Did Your Child Swallow A Small Object Or Put It In Their Nose? What To Do


Ever experience the horror of discovering your child has inserted a small object where it shouldn’t go? You’re not alone. Many parents know the panic that sets in when a child puts Legos, coins, marbles or even cotton balls in his nose, mouth or ears.

The good news: In most cases, these objects are easy to retrieve, if not on your own, then with the help of a professional.

Retrieving Small Objects: A Step-by-Step Guide

Most cases of kids swallowing a foreign object or stuffing something into their nose or ears don’t require medical intervention. I see only one or two cases like this each year. Using the step-by-step guide below often helps parents easily resolve the issue at home.

  1. Stay calm: Few objects pose a serious threat to your child’s health and safety. Even if the situation seems scary, remaining calm will not only help your child follow your lead, it will also help you retrieve the object safely.
  2. Assess the situation: If the object is easy to access, by all means, take it out. If you can’t easily retrieve it without using another foreign object like tweezers, it’s best to leave it alone until you can get professional help. Do not attempt to blow in the child’s mouth to dislodge something from his/her nose. While this is a popular strategy on social media, your mouth is full of bacteria that could increase your child’s risk of infection.
  3. Consider the point of entry: The path to resolution will vary depending whether the object was swallowed by mouth or stuffed into an ear or nose. If it went by mouth, talk to your child’s pediatrician. The doctor may order an x-ray to see if the object is still present or recommend waiting it out. If the object doesn’t appear in the child’s poop within 5 to 7 days, your provider may order a follow-up x-ray to determine where it is. If the swallowed object is a flat-top battery (like a 9-volt), a magnet or something that has sharp edges, see a health care provider immediately. These objects can cause tears or burns in the esophagus or damage tissue in the GI tract.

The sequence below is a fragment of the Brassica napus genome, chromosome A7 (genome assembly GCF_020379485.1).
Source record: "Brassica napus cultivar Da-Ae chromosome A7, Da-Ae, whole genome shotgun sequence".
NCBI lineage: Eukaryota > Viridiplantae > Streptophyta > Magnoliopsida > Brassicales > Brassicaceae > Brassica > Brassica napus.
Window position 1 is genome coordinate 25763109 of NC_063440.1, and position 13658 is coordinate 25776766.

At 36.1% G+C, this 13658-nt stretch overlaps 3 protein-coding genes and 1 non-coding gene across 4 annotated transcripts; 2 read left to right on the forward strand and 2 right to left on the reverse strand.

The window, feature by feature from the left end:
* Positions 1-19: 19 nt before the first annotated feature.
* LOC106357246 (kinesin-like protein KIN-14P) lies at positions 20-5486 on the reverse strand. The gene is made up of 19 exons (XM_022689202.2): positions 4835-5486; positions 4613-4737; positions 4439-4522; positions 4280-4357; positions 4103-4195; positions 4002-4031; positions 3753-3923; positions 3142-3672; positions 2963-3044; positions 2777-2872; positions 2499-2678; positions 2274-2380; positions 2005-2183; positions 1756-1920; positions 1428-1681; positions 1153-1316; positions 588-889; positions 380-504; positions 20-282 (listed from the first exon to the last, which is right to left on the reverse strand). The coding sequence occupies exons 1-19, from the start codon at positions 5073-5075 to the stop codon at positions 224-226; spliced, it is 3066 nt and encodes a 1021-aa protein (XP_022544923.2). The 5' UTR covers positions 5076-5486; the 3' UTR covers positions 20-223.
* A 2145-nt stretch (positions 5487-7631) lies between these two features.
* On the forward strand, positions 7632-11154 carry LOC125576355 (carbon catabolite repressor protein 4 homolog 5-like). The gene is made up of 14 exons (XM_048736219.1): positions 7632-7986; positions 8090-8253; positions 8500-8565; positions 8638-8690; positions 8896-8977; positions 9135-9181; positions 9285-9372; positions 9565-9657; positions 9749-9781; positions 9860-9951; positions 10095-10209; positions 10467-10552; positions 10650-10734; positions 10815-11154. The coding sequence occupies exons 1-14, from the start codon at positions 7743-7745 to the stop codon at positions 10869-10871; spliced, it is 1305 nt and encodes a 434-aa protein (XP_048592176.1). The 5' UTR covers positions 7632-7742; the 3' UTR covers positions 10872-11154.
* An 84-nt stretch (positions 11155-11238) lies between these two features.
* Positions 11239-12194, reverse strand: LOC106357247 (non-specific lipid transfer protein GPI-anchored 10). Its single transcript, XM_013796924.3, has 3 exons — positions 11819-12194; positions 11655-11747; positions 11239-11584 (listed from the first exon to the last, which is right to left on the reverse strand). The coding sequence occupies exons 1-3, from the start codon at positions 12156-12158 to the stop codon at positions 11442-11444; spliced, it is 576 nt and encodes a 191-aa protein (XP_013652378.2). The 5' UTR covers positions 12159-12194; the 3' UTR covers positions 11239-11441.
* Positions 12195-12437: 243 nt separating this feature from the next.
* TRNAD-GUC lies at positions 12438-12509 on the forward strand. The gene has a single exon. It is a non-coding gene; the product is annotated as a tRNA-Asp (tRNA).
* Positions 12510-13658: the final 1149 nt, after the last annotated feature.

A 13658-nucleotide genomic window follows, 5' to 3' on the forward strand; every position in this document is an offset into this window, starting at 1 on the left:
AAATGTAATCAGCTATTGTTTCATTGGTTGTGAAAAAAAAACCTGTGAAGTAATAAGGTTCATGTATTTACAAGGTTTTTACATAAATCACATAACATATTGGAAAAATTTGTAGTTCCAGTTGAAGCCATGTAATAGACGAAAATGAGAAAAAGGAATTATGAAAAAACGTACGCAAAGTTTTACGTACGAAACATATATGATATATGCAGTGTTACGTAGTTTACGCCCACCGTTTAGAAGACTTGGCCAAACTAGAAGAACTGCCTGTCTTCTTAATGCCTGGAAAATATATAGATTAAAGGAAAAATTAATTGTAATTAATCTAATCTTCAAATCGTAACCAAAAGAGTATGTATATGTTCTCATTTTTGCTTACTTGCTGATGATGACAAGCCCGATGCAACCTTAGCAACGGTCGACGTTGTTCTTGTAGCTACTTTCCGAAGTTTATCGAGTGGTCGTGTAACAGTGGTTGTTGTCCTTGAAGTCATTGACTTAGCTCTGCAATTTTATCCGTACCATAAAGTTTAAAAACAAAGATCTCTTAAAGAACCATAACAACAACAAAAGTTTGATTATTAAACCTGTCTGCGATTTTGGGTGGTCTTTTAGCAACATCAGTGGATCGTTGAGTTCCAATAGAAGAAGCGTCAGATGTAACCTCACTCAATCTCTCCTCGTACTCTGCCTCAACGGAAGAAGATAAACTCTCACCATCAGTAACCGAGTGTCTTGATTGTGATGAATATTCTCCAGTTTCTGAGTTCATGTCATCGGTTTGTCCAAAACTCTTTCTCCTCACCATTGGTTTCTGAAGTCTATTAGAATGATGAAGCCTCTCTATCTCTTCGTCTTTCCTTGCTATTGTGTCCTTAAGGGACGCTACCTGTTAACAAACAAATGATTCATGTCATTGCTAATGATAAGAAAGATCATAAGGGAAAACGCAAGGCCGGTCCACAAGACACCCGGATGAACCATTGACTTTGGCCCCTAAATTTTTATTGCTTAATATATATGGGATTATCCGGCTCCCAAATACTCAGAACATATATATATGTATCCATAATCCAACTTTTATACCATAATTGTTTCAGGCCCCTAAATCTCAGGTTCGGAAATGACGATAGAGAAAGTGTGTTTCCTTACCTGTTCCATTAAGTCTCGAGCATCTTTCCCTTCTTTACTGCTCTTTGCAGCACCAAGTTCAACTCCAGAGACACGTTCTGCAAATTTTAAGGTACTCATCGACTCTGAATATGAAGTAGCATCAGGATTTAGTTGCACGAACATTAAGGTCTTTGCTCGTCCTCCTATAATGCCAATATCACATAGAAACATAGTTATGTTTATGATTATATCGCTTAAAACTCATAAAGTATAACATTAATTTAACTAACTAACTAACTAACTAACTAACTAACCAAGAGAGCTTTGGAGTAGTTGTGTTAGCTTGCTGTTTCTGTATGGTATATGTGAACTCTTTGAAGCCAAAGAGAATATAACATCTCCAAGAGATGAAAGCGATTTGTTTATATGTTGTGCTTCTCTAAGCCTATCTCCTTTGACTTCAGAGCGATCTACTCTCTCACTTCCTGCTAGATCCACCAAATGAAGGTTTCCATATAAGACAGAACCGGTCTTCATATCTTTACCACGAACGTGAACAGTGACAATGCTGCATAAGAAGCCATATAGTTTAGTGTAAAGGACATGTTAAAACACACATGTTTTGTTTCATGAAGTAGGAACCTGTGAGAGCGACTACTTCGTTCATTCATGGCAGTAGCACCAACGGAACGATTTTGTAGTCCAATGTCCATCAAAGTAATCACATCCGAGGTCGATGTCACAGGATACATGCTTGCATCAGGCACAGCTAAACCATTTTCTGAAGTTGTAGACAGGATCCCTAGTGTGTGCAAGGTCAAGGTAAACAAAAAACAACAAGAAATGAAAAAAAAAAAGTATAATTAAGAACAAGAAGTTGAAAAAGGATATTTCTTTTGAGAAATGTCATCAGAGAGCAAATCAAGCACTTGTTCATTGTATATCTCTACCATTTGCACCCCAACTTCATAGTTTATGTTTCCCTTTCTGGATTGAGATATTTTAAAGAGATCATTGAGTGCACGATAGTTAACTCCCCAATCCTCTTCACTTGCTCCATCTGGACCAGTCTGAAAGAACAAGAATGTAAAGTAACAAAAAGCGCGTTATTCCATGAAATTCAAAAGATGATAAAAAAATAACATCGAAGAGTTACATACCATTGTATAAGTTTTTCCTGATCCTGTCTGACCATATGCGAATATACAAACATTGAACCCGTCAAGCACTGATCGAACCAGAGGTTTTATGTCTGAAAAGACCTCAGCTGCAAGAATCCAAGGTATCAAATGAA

4. See a professional: If you can’t easily remove the object, contact your child’s pediatrician. Leaving it in place could cause further damage. Doctors have unique tools that can grab small objects without damaging the fragile mucosal lining in the nose and delicate structures in the ears. If we can’t get it out, we’ll refer the child to an ear, nose and throat specialist or emergency medicine.

Prevent Objects from Entry

The best way to retrieve a small object from where it doesn’t belong is to avoid putting it there in the first place. Children are curious. They may experiment with their bodies or copy other children. They might even accidentally inhale a foreign object when they’re trying to smell it.

In addition to childproofing and number of simple strategies can help:

  • Vacuum regularly: If small objects aren’t lying in plain view, kids are less likely to put them in their ears, nose and mouth. 
  • Get down on your hands and knees: When you’re down low, you’re better equipped to assess what your kids can get into. Remove potential threats, paying special attention to small objects such as Legos, marbles and pennies.
  • Put safety locks on drawers and cabinets: Ordinary items like staples, paper clips and batteries are all attractive and interesting to kids. If you lock your drawers and cabinets, they’ll never see them.

Even older children are prone to stick objects where they don’t belong. Take the time to teach your children how to be responsible with foreign bodies. Show them how to clean their ears without going too deep. And if you do run into trouble, don’t hesitate to call a professional.

To find a doctor or pediatrician at Henry Ford, visit henryford.com or call 1-800-HENRYFORD (436-7936).

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Categories: ParentWell